Albi Cathedral

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Cathedral of Saint Cecilia of Albi
Cathédrale Sainte-Cécile d'Albi
Albi Sainte-Cécile.JPG
View of Albi Cathedral
AffiliationCatholic Church
ProvinceArchdiocese of Albi within Ecclesiastical Province of Tolouse
Ecclesiastical or organizational statusCathedral
LeadershipJean Legrez
LocationPlace Sainte-Cécile, Albi, France France
Geographic coordinates43°55′43″N 2°08′35″E / 43.928492°N 2.142945°E / 43.928492; 2.142945Coordinates: 43°55′43″N 2°08′35″E / 43.928492°N 2.142945°E / 43.928492; 2.142945
StyleSouthern French Gothic, Romanesque
Length113,5 m (372,4 ft)
Width35 m (114,8 ft)
Height (max)78 m (255,9 ft)
Materialsred brick
Official nameCathédrale Sainte-Cécile d'Albi
CriteriaCultural: (ii), (iv), (vi)
Inscription2010 (34th session)

The Cathedral Basilica of Saint Cecilia (French: Basilique Cathédrale Sainte-Cécile d'Albi), also known as Albi Cathedral, is the most important Catholic building in Albi, France and is the seat of the Catholic Archbishop of Albi. First built as a fortress in the aftermath of the Albigensian Crusade; begun in 1282 and under construction for 200 years, it is claimed to be the largest brick building in the world.[1]

In 2010 the cathedral was designated a UNESCO World Heritage Site.


The present cathedral was preceded by other buildings. The first dated from the fourth century and in 666 was destroyed by fire. The second is recorded in 920 by the name of Saint Cecilia, the present-day patroness of musicians. It was replaced in the thirteenth century by a Gothic cathedral in stone.[2]

The Southern French Gothic cathedral was constructed in brick between 1282 and 1480 in the wake of the crusade against Catharism, a heterodox non-trinitarian dualist movement with an episcopal see at Albi around 1165 AD.[3] Pope Innocent III initiated a crusade to extinguish Catharism in southern France, with great loss of life.[4] In the aftermath of the crusade, the cathedral's dominant presence and fortress-like exterior made of brick were intended to demonstrate the authority of the Catholic Church, to protect its sanctuary by thick walls, and to convey a sense of poverty in response to Catharism.[citation needed] The instigator of the cathedral's construction was Bernard de Castanet, Catholic Bishop of Albi and Inquisitor of Languedoc. Work on the nave was completed about 1330.[5]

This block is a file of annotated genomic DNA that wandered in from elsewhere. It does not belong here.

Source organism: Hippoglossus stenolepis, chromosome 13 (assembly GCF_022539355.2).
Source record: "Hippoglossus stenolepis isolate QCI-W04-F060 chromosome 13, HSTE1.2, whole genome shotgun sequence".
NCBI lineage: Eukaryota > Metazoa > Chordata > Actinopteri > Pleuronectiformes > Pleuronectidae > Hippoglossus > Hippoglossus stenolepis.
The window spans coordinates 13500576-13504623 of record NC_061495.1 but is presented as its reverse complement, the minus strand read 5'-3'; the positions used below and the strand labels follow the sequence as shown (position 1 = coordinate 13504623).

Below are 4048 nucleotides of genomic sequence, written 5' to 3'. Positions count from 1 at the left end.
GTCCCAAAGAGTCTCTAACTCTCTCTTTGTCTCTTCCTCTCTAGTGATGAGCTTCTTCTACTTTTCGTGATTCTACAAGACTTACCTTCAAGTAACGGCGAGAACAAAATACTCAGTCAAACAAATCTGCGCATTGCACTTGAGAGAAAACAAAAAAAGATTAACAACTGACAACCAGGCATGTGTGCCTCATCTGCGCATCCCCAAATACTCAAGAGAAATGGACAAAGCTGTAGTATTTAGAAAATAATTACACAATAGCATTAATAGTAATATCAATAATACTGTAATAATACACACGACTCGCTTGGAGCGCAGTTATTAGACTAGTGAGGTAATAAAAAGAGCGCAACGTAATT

The cathedral is built in the Southern French Gothic style. As suitable building stone is not found locally, the structure is built almost entirely of brick. Notable architectural features include the bell-tower (added in 1492), which stands 78 metres (256 ft) tall, and the doorway by Dominique de Florence (added circa 1392). The nave is the widest Gothic example in France at 18 metres (59 ft). The interior lacks aisles which are replaced by rows of small chapels between brick internal buttresses, making Albi a hall church. Compared with regular Gothic, the buttresses are almost entirely submerged in the mass of the church. The principal entry is on the south side through an elaborate porch entered by a fortified stair, rather than through the west front, as is traditional in France.[6]

The side chapels in the nave received overhead galleries in the 15th century, diminishing their impact.[5]

The elaborate interior stands in stark contrast to the cathedral's military exterior. The central chœur, reserved for members of the clergy, is surrounded by a roodscreen with detailed filigree stone work and a group of polychrome statues. Below the organ, a fresco of the Last Judgement, attributed to unknown Flemish painters, originally covered nearly 200 m2 (the central area was later removed). The frescoes on the enormous vaulted ceiling comprise the largest and oldest ensemble of Italian Renaissance painting in France.

The cathedral organ, the work of Christophe Moucherel, dates from the 18th century.



See also[edit]


  1. ^ Holly Haynes, "Albi Cathedral", Sacred Destinations
  2. ^ The municipal park in Rochegude has some remains of its cloister arcade.
  3. ^ O'Shea (2000), pp. 2–4.
  4. ^ Weber, Nicholas. "Albigenses." The Catholic Encyclopedia. Vol. 1. New York: Robert Appleton Company, 1907. 14 Oct. 2013
  5. ^ a b Kurmann, Peter (2010). "Late Gothic Architecture in France and the Netherlands". In Toman, Rolf (ed.). Gothic Architecture, Sculpture, Painting. Potsdam: H.F. Ullmann. pp. 162–163. ISBN 978-3-8331-1038-2.
  6. ^ Cruickshank, Dan, ed. (1996). Sir Banister Fletcher's A History of Architecture (20th ed.). Architectural Press. pp. 432, 443. ISBN 0-7506-2267-9.

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